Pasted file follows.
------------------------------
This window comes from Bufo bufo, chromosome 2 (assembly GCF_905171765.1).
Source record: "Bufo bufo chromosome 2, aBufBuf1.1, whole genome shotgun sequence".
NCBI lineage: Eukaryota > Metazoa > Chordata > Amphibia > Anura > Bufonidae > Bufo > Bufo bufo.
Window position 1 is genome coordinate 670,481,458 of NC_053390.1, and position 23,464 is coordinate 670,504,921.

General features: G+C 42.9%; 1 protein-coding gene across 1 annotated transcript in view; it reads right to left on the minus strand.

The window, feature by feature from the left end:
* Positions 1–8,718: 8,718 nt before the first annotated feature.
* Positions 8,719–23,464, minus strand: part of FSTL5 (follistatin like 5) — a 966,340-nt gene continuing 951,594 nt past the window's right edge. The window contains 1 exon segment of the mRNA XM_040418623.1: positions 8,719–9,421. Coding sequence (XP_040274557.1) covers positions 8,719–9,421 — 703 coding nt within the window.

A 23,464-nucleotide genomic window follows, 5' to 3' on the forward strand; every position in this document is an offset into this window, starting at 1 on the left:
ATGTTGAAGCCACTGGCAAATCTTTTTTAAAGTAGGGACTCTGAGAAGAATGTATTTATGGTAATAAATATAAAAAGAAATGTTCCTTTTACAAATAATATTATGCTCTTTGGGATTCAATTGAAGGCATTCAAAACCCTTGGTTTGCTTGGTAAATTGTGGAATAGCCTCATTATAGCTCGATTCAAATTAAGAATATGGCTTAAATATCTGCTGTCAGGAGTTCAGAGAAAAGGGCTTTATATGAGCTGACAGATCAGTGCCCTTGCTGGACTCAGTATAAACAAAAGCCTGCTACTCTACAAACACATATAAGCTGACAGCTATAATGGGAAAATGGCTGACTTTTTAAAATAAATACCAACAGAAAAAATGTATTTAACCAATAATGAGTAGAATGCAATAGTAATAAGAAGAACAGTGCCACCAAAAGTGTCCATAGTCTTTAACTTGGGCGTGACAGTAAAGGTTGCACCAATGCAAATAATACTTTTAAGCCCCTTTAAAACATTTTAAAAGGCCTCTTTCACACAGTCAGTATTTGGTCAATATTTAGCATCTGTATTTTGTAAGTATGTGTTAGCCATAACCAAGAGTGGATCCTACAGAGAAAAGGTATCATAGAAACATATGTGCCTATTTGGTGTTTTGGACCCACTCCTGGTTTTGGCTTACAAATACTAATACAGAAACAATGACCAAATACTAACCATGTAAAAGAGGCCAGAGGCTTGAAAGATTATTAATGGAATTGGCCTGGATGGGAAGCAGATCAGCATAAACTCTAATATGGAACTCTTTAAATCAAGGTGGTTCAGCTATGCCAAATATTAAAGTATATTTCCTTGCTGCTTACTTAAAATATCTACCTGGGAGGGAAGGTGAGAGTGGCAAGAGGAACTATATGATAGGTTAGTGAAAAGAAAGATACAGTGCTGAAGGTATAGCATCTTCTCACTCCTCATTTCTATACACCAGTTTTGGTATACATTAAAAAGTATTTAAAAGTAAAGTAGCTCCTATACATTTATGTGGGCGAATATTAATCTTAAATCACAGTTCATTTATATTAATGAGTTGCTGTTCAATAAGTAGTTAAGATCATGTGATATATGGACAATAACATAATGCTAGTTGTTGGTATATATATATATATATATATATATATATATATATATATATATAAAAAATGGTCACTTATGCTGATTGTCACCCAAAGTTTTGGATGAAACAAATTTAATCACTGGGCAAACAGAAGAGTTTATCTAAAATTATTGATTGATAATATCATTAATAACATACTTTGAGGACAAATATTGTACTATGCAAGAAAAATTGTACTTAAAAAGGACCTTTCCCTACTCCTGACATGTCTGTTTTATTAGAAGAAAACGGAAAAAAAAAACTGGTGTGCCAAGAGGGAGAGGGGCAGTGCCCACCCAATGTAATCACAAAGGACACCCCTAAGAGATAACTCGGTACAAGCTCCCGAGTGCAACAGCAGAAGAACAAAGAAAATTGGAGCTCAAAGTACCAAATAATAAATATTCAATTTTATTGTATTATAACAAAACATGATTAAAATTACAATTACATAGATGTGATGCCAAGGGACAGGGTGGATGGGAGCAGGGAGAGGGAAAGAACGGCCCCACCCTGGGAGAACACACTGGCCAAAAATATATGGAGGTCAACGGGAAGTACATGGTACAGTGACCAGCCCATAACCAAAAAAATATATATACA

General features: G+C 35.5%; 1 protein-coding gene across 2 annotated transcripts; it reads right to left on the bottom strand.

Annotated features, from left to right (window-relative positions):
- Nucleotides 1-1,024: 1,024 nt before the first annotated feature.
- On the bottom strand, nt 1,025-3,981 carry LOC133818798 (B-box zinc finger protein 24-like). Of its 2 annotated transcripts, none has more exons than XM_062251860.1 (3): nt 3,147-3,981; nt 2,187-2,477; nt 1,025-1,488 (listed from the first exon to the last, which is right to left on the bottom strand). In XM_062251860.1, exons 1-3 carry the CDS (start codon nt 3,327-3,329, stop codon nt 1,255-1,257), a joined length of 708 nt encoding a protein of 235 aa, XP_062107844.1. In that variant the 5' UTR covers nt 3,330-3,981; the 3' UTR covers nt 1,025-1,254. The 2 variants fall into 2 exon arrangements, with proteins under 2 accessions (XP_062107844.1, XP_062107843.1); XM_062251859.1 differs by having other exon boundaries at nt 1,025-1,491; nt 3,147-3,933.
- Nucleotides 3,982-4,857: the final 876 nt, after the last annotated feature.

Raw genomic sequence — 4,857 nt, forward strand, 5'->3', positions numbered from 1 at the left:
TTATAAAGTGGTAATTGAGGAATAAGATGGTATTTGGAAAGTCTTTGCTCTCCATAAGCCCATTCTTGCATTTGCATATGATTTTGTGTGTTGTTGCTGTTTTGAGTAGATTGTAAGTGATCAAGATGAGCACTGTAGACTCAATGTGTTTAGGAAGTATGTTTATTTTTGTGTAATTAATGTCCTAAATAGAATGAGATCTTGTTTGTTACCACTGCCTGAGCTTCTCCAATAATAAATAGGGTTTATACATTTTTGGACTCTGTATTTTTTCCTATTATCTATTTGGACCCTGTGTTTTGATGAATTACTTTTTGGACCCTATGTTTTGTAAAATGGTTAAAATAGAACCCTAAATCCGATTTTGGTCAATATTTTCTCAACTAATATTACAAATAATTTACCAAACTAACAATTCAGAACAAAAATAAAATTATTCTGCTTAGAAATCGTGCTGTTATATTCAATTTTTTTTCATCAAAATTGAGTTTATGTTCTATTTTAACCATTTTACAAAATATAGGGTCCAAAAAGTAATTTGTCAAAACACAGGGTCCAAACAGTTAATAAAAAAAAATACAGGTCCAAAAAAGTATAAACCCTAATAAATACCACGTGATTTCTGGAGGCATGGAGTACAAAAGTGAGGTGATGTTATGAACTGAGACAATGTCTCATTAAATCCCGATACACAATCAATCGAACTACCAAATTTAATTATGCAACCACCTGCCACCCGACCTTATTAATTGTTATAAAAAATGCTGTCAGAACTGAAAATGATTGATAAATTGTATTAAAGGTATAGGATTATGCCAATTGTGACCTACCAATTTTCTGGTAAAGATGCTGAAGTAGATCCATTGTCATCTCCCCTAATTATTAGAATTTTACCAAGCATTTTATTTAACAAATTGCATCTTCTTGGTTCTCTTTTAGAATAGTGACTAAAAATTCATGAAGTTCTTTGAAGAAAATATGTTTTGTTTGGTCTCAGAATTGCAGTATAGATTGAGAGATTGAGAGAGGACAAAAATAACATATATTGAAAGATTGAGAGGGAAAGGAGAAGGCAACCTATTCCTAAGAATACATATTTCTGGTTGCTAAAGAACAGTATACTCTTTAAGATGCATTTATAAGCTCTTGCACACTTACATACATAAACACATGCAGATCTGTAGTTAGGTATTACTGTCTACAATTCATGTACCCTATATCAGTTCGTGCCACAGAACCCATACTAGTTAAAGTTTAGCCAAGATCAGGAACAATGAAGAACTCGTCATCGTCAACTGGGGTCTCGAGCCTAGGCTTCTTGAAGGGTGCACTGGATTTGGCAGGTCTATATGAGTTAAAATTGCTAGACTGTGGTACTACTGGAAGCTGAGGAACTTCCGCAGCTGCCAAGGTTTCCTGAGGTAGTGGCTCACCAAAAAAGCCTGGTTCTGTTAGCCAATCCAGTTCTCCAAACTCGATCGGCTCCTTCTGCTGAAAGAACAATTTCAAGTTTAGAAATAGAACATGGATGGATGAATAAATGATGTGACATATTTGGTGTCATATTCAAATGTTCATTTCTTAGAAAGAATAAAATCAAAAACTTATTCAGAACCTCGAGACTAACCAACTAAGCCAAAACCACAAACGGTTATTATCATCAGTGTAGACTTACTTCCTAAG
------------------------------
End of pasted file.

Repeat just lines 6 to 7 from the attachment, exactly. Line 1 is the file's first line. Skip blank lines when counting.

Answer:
The window, feature by feature from the left end:
* Positions 1–8,718: 8,718 nt before the first annotated feature.